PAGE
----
Government agencies collect and hold massive amounts of personally identifiable information (PII), creating valuable targets for cybercrime. Recently proposed legislation would impose baseline standards for cyber hygiene on federal agencies. State and local governments, as well as private industry, should measure themselves against the same federal standards to protect against catastrophic loss of PII.

Security experts estimate that approximately 90% of successful cyberattacks are due to poor cyber hygiene and security management at the targets. The Promoting Good Cyber Hygiene Act of 2017 (the “Act”), introduced in the Senate, as well as comparable legislation introduced in the House, is designed to address potential shortcomings in federal agencies’ cyber hygiene practices. The Act would require the National Institute of Standards and Technology (NIST) to establish a list of best practices for effective and usable cyber hygiene for use by the Federal Government. The list also would be published as a standard for state and local government agencies, as well as the private sector.

Specifically, NIST must provide a list (1) of simple, basic controls that have the most impact in defending against common cyber security threats, (2) that utilizes commercial off-the-shelf technologies, based on international standards, and (3) that, if practicable, is based on and consistent with the Cybersecurity Framework contained Executive Order 13636 (“Improving Critical Infrastructure Cybersecurity”). Also, the Act requires DHS, in coordination with the FTC and NIST to conduct a study on cybersecurity threats relating to the Internet of Things (“IoT”), and in August, 2017, the Senate introduced the IoT Cybersecurity Improvement Act of 2017, which includes minimum security standards for IoT devices connecting to federal government systems.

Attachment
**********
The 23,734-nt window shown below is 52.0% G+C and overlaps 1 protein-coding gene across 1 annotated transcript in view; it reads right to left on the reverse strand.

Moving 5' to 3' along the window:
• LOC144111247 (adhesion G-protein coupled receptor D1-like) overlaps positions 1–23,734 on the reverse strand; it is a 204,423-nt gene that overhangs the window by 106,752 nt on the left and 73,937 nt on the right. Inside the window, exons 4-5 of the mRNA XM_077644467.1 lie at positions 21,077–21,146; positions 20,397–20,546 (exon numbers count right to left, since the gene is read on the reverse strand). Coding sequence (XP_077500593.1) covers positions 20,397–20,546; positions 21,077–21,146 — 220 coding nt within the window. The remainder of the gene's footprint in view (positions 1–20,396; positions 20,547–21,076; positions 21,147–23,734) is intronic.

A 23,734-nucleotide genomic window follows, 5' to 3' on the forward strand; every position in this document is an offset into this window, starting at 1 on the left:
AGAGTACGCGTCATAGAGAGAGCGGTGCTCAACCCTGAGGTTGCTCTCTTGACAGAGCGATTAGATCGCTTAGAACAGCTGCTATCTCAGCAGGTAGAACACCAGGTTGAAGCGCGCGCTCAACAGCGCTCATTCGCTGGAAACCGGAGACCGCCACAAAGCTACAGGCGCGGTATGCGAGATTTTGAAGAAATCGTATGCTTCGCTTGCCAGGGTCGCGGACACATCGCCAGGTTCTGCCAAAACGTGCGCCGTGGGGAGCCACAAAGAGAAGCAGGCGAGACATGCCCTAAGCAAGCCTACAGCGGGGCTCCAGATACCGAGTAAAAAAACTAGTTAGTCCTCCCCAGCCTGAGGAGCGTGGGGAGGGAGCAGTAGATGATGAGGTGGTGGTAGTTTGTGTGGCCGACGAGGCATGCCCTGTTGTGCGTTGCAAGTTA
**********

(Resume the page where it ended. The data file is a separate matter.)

The Act requires NIST to consider the benefits of emerging technologies and processes such as multi-factor authentication, data loss prevention, micro-segmentation, data encryption, cloud services, anonymization, software patching and maintenance, phishing education and other standard cybersecurity measures. NIST, as well as Federal and state governments should also consider implementing the following security best practices:

  • Compartmentalize and segment data and limit access to segmented data on a need to know basis. Only collect data that is necessary to provide its services.
  • Train all users (everyone with access to its systems, including contractors and subcontractors) on identifying and avoiding security threats.
  • Create comprehensive forensic evidence logs for data breaches to help identify and plug deficiencies in its systems.
  • Keep up to date on all operating systems versions and patches, and ensure its vendors are also up to date on its systems.
  • Monitor user activities and look for anomalies and discrepancies in access or usage patterns; track potentially suspicious activities.
  • Automate workflows and courses of action to reduce incident response times, and minimize the impact of a security breach.
  • Create, implement, and improve upon incident response and disaster recovery plans and risk mitigation strategies and best practices, both internally, as well as externally by requiring third party contractors to implement comparable practices.
  • Back up critical data on a continual basis to avoid susceptibility to ransomware demands.

In addition to new standards contemplated by the Act, NIST standards currently are being implemented into federal procurements. Federal Acquisition Regulation (“FAR”) and Department of Defense FAR Supplement (DFARS) provisions incorporated into government contracts require contractors to safeguard systems and information in accordance with all or part of NIST Special Publication 800-171, “Protecting Controlled Unclassified Information in Nonfederal Information Systems and Organizations.” These new mandatory contract clauses underscore the vulnerability of information that may not remain in a single system. True risk mitigation includes requiring strategic partners to comply with proper cybersecurity measures.

In addition to storing PII, government agencies also own and operate critical systems, networks and infrastructure. In light of the increasingly high profile, more sophisticated, and numerous ransomware and other malware attacks, such as “Wanna Cry” and “not-Petya” infecting networks worldwide in the first half of 2017, it is more critical than ever for government agencies to identify, contain, remediate, and prevent cyberattacks. State and local government, as well as industry, should take advantage of the lessons learned and best practices incorporated in current and pending federal cybersecurity standards.

Federal standards such as those incorporated into government contracts and contemplated under the Act serve as a baseline starting point, and should continually be re-examined and updated once such best practices are implemented. Cyberattacks are not static and will evolve into sophisticated, higher volume attacks Cyber-countermeasures and best practices must follow suit and evolve and improve with each lesson learned from every attack.